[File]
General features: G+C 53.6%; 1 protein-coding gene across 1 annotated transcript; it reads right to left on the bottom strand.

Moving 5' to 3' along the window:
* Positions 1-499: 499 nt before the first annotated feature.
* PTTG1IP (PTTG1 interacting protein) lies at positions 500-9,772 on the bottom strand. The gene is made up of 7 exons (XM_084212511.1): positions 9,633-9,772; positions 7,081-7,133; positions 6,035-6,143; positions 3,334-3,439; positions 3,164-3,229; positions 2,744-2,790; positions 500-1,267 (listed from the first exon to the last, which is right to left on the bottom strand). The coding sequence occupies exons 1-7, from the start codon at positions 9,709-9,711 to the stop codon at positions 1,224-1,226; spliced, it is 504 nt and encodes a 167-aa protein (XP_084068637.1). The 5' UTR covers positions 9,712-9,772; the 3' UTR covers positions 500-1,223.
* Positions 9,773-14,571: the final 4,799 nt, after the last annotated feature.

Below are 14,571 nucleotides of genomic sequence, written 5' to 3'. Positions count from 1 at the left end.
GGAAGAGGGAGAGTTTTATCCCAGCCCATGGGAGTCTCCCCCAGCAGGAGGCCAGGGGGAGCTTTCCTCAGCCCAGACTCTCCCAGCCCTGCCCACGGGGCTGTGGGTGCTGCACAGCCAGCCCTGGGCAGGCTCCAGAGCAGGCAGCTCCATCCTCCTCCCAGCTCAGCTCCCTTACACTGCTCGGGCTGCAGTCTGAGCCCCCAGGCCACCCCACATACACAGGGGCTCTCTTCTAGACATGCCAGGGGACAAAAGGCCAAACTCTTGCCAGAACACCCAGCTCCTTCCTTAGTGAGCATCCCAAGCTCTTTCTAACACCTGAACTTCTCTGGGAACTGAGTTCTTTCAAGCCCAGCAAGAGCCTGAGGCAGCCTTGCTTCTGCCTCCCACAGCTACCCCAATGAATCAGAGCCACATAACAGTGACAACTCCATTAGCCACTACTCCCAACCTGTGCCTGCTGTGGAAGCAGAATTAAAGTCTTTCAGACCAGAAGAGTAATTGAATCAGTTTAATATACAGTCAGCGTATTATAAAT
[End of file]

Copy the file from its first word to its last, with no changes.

General features: G+C 53.6%; 1 protein-coding gene across 1 annotated transcript; it reads right to left on the bottom strand.

Moving 5' to 3' along the window:
* Positions 1-499: 499 nt before the first annotated feature.
* PTTG1IP (PTTG1 interacting protein) lies at positions 500-9,772 on the bottom strand. The gene is made up of 7 exons (XM_084212511.1): positions 9,633-9,772; positions 7,081-7,133; positions 6,035-6,143; positions 3,334-3,439; positions 3,164-3,229; positions 2,744-2,790; positions 500-1,267 (listed from the first exon to the last, which is right to left on the bottom strand). The coding sequence occupies exons 1-7, from the start codon at positions 9,709-9,711 to the stop codon at positions 1,224-1,226; spliced, it is 504 nt and encodes a 167-aa protein (XP_084068637.1). The 5' UTR covers positions 9,712-9,772; the 3' UTR covers positions 500-1,223.
* Positions 9,773-14,571: the final 4,799 nt, after the last annotated feature.

Below are 14,571 nucleotides of genomic sequence, written 5' to 3'. Positions count from 1 at the left end.
GGAAGAGGGAGAGTTTTATCCCAGCCCATGGGAGTCTCCCCCAGCAGGAGGCCAGGGGGAGCTTTCCTCAGCCCAGACTCTCCCAGCCCTGCCCACGGGGCTGTGGGTGCTGCACAGCCAGCCCTGGGCAGGCTCCAGAGCAGGCAGCTCCATCCTCCTCCCAGCTCAGCTCCCTTACACTGCTCGGGCTGCAGTCTGAGCCCCCAGGCCACCCCACATACACAGGGGCTCTCTTCTAGACATGCCAGGGGACAAAAGGCCAAACTCTTGCCAGAACACCCAGCTCCTTCCTTAGTGAGCATCCCAAGCTCTTTCTAACACCTGAACTTCTCTGGGAACTGAGTTCTTTCAAGCCCAGCAAGAGCCTGAGGCAGCCTTGCTTCTGCCTCCCACAGCTACCCCAATGAATCAGAGCCACATAACAGTGACAACTCCATTAGCCACTACTCCCAACCTGTGCCTGCTGTGGAAGCAGAATTAAAGTCTTTCAGACCAGAAGAGTAATTGAATCAGTTTAATATACAGTCAGCGTATTATAAAT